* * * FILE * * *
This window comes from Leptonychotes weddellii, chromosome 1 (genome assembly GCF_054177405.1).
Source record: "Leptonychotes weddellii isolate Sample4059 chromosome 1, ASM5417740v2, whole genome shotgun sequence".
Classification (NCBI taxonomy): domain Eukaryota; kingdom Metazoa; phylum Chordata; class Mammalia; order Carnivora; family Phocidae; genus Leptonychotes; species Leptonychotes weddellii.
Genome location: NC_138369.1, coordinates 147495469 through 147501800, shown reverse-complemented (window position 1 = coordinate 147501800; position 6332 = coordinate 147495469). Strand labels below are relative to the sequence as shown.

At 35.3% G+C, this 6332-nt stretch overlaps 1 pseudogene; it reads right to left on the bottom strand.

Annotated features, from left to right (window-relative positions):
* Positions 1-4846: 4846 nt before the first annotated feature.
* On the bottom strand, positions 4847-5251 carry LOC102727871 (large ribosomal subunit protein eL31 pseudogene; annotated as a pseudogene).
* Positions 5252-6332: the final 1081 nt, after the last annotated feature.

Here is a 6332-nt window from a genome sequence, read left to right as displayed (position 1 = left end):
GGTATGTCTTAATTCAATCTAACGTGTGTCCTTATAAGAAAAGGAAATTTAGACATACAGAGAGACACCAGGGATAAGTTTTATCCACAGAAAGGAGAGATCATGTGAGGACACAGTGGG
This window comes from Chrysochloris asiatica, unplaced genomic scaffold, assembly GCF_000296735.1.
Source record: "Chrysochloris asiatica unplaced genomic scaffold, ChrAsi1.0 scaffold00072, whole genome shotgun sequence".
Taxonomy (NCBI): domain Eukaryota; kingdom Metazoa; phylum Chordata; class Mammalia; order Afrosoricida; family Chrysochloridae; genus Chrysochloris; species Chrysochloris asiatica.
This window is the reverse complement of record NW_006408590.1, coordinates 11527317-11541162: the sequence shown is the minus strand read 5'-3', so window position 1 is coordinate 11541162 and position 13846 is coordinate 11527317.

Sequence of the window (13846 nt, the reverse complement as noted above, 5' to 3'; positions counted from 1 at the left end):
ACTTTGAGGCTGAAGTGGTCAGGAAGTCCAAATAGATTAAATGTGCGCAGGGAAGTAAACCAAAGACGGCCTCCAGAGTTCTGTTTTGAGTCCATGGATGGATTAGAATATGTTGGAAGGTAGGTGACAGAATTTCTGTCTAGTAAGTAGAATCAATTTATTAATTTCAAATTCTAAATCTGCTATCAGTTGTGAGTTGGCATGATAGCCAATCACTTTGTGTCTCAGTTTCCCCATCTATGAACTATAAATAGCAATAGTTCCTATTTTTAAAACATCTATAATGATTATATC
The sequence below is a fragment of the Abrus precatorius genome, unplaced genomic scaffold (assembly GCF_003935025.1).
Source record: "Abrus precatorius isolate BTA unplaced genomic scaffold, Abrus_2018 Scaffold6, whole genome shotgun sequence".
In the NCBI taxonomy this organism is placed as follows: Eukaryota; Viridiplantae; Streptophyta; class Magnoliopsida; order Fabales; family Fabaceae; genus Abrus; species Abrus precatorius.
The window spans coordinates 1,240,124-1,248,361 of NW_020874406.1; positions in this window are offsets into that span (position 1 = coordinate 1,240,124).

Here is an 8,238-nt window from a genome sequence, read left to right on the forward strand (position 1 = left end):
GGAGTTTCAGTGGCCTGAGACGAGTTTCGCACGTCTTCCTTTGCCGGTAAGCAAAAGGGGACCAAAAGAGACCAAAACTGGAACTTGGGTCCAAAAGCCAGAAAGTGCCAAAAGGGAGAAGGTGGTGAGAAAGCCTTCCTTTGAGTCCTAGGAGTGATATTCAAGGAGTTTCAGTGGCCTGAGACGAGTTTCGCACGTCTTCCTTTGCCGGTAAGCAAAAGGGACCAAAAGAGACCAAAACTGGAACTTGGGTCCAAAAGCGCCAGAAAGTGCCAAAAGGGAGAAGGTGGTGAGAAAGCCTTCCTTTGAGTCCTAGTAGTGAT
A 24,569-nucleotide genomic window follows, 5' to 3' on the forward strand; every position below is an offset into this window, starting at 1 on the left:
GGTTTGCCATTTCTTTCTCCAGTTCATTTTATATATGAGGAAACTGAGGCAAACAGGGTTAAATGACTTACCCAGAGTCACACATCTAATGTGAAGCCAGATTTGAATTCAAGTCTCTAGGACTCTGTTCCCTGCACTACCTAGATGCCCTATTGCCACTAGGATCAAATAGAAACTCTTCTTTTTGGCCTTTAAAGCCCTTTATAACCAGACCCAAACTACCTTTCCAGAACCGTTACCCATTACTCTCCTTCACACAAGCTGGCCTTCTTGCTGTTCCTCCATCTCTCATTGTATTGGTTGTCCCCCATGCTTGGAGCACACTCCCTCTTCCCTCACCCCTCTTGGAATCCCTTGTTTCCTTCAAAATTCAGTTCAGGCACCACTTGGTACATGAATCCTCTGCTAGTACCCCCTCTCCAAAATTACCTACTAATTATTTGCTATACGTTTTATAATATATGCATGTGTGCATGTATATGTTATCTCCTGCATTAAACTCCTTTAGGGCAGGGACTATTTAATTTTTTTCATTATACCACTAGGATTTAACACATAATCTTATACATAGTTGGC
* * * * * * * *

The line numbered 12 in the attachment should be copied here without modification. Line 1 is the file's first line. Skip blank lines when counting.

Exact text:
This window comes from Chrysochloris asiatica, unplaced genomic scaffold, assembly GCF_000296735.1.